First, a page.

Chelsea gets within a word or two of spilling the beans to Scout again when Obi Wan shows up and ushers everyone into the control room. He keeps up the pretense of being about to show them the way out for thirty more seconds before Tank and Pilot are led in by mechs, and Lord Dread holograms in to gloat at them, since Cap’s curiosity is apparently “legendary” and “predictable to twelve decimal places.” So Cap is curious. Cool. I’ve been waiting for him to have a personality trait other than “Prone to fits of violence”.
Obi Wan and Chelsea finally explain that they’ve basically been paying protection money to Dread, hence having set Cap and company up. Why they went to all the trouble when they could have just left them stuck in the cave until Blastarr showed up I’ve no idea. Fortunately, Tank finds the one flaw in Lord Dread’s cunning trap: it relies on them just standing around and waiting to be digitized while Blastarr walks the rest of the way down from the surface. Instead, Tank turns around and punches a trooper’s head off. While Dread uselessly demands that they stop, Cap and Hawk shoot the remaining troopers and Pilot closes the door. They all power on, open the door, shoot some more Mechs, then leg it.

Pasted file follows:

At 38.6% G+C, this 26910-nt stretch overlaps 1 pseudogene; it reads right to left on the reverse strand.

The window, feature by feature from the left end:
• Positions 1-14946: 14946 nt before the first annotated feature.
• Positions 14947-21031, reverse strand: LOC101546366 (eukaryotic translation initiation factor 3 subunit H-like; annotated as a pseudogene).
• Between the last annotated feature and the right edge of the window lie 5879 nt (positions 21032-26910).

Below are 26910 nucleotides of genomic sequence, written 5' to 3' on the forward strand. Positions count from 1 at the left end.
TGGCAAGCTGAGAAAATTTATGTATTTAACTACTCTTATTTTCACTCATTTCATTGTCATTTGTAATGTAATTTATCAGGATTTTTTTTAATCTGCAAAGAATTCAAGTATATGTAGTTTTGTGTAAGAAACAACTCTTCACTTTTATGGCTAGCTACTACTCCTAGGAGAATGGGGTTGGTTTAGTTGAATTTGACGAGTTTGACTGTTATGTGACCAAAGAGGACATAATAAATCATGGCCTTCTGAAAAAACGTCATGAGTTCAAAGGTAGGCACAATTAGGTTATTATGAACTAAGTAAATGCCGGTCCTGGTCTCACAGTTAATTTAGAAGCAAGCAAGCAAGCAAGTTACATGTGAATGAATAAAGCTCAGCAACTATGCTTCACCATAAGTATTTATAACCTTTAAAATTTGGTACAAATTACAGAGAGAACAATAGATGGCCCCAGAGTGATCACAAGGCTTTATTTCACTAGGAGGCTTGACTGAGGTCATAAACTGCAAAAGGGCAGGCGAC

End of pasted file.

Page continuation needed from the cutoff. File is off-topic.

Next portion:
Lord Dread waxes ominously to the empty room about how unprepared Cap and company are to face the might of Blastarr. The next bit is actually properly spooky. Talking to Blastarr, Dread refers to Cap as “The one who interfered with your birth; the one who hurt you,” and orders the Bio-Dread to “Hurt him.”